Social Organization and Musical Style in the Court Music of the Alaafin of Oyo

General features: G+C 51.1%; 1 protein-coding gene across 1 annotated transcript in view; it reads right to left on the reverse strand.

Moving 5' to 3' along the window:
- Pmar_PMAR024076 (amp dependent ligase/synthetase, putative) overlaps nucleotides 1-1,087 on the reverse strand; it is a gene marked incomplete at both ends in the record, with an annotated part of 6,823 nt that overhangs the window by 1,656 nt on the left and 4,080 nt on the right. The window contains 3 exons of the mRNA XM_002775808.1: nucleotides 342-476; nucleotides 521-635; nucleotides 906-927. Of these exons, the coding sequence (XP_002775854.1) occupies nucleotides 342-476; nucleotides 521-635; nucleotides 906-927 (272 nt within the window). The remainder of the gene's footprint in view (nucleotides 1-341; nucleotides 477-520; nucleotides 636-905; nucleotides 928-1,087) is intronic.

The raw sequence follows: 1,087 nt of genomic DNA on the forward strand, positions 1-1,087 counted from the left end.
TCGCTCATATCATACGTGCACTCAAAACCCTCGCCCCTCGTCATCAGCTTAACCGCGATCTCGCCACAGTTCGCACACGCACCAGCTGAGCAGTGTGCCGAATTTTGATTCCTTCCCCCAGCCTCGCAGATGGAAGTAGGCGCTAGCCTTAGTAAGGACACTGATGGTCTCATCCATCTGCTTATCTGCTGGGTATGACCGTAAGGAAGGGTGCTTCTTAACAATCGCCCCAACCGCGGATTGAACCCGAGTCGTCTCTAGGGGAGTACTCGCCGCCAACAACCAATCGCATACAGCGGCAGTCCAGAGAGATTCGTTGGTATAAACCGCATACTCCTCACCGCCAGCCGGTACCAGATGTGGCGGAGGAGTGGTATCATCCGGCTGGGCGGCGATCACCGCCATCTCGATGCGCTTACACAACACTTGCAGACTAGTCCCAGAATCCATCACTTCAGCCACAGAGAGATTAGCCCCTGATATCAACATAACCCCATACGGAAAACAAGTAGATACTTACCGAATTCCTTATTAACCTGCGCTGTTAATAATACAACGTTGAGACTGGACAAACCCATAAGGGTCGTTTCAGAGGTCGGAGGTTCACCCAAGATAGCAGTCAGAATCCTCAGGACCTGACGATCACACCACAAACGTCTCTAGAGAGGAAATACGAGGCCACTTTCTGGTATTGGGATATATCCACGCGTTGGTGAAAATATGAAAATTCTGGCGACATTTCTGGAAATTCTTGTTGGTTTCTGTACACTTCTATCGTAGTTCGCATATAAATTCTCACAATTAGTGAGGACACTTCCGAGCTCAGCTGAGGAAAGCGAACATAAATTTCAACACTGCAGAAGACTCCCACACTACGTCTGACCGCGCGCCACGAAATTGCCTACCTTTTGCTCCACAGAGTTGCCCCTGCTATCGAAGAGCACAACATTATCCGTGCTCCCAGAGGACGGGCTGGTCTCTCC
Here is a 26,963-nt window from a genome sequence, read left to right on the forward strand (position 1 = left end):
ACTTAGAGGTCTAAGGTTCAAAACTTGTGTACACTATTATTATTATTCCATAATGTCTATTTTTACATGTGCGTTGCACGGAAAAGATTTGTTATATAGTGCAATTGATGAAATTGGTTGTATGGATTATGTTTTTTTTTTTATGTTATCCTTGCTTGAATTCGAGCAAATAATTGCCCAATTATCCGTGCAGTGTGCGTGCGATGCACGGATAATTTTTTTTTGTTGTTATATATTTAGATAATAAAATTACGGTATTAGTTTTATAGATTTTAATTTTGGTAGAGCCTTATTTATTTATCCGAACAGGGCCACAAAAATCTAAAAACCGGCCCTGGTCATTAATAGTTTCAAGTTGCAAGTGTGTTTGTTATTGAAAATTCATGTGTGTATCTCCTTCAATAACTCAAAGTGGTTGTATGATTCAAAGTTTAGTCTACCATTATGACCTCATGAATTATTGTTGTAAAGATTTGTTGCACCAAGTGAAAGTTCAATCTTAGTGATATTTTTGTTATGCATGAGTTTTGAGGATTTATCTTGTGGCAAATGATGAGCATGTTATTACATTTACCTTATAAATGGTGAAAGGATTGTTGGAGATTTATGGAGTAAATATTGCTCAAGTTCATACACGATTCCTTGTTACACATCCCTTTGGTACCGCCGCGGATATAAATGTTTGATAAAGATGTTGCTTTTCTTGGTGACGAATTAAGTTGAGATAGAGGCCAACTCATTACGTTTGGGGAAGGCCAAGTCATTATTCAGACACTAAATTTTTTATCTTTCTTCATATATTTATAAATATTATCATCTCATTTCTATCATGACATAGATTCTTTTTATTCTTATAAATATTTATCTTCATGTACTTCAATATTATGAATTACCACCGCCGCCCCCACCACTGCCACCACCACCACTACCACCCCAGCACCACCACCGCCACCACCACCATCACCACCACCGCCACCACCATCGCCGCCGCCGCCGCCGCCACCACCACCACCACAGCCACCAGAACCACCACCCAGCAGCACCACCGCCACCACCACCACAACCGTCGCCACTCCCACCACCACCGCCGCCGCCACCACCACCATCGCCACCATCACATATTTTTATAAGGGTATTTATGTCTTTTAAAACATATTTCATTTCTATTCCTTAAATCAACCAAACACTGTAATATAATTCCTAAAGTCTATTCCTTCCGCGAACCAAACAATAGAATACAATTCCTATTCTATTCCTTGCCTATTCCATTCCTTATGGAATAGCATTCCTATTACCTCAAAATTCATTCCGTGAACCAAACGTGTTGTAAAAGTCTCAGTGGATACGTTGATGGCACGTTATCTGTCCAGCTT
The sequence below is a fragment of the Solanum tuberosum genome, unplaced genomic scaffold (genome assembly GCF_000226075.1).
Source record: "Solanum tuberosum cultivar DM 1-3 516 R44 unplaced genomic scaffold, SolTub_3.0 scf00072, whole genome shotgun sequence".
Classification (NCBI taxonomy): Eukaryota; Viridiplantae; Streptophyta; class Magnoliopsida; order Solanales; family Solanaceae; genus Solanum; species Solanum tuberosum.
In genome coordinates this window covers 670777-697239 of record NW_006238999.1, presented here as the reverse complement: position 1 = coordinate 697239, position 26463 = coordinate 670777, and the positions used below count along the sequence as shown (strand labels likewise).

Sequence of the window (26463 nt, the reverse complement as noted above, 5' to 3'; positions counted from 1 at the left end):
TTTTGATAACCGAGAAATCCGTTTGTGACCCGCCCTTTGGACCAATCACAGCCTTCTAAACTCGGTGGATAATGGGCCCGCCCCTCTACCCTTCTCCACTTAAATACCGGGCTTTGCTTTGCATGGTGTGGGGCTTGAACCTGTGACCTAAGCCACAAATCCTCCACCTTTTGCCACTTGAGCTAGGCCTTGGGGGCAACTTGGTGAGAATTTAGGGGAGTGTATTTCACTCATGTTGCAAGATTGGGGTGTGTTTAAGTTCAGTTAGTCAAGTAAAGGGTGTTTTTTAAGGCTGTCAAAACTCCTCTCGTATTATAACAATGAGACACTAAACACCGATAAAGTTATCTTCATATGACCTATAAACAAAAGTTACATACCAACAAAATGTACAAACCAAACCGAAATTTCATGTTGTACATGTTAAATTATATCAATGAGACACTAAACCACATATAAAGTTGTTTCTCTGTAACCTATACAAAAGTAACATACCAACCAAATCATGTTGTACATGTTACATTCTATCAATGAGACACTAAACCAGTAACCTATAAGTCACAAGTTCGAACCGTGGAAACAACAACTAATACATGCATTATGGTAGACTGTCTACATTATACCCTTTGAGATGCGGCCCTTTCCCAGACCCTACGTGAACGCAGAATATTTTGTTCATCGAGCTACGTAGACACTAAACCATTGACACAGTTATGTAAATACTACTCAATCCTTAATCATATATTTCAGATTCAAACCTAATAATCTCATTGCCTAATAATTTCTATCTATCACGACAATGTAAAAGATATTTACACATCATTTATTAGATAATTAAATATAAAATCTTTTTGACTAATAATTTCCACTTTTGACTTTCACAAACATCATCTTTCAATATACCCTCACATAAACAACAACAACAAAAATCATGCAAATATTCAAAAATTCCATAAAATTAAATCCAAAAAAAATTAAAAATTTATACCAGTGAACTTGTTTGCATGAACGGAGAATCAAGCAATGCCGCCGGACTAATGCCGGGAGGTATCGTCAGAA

This study examined the court music of the Alaafm of Oyo in order to establish its origin, development, organization, and performance. This was with a view to highlighting the aesthetic and moral functions embedded in the music. The research combined historiographical and ethomusicological approaches . Historical oral information was collected through interviews with the Alaafin, his Court Chiefs and the Court Musicians who were custodians of traditions in the Alaafin's palace. Performances of the Court Music of the Alaafin of Cyo, the historical chants of the genealogies of all the Alaafin- from Alaafin Atiba I to the current Alaafin Adeyemi III – and the songs that companied the music were recorded on tape. The recorded music, chants and songs were transcribed, analyzed, categorized and described using the ethnomusicological method. The results showed that the origin and development of the Alaafin Court music could be dated back to the beginning of the 19th Century when Alaafin Atiba with some leading Oyo families and the fleeing population moved from the old Oyo and settled in the present Oyo town. The study discovered that out of the various musical genres/styles in the court music of Alaafin of Oyo, such as dundun- sekere, rara, sekere and aro, akunyungba, apinti, igbatiti, kakaki and gbedu, dundun - sekere was the official music of the palace . The study discovered three forms of social organizations of music in the Alaafin's palace – (1) music for social occasion in the palace, such as naming, religious worship, and coronation; (2) music to communicate to the Alaafin (e.g to wake him up and to announce the arrival of important dignitaries in the palace ; and (3) music to entertain visitors and audience in the Alaafin's palace. The study revealed that the Alaafin's choice of a musician was usually from the descendants of court musicians. The study concluded that both the vocal and instrumental genres of the Alaafin's court music were historical in nature, reminding people of the past and of the traditional values of the society. It also concluded that court music embodies historical allusions and had become part of the political institution in the Alaafin's Court.